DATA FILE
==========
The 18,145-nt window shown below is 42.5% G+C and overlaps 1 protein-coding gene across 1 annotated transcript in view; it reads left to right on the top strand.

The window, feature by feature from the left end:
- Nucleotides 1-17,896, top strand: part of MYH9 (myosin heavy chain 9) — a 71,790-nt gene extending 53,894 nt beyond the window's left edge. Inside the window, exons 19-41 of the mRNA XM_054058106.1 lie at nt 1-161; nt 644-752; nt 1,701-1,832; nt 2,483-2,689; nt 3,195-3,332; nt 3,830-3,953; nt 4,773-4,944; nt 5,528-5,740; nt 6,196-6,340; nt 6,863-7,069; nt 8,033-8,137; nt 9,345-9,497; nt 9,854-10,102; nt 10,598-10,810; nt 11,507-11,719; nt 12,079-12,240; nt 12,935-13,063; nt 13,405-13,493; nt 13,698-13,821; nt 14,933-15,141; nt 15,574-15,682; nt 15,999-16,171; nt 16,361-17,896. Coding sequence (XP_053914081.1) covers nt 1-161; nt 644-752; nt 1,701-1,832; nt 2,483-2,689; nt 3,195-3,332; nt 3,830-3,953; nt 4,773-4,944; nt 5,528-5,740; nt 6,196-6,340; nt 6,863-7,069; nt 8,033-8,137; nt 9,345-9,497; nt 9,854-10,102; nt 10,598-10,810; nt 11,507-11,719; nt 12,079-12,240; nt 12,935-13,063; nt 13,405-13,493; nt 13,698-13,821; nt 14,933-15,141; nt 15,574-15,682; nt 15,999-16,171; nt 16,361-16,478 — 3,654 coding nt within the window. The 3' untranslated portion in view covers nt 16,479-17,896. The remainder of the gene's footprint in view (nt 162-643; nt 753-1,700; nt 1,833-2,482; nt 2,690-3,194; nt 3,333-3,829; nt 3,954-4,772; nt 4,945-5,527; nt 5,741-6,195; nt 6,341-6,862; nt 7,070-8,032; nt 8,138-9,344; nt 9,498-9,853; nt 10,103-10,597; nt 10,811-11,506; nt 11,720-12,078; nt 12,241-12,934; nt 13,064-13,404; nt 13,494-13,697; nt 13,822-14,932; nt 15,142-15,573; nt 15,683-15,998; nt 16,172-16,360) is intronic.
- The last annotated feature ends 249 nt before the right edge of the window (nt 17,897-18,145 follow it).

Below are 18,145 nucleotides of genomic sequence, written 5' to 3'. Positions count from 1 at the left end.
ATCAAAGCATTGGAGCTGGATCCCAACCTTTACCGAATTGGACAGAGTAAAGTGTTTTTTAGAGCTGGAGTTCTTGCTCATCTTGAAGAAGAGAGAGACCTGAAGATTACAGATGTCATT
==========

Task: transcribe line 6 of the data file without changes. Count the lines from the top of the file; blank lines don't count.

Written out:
ATCAAAGCATTGGAGCTGGATCCCAACCTTTACCGAATTGGACAGAGTAAAGTGTTTTTTAGAGCTGGAGTTCTTGCTCATCTTGAAGAAGAGAGAGACCTGAAGATTACAGATGTCATT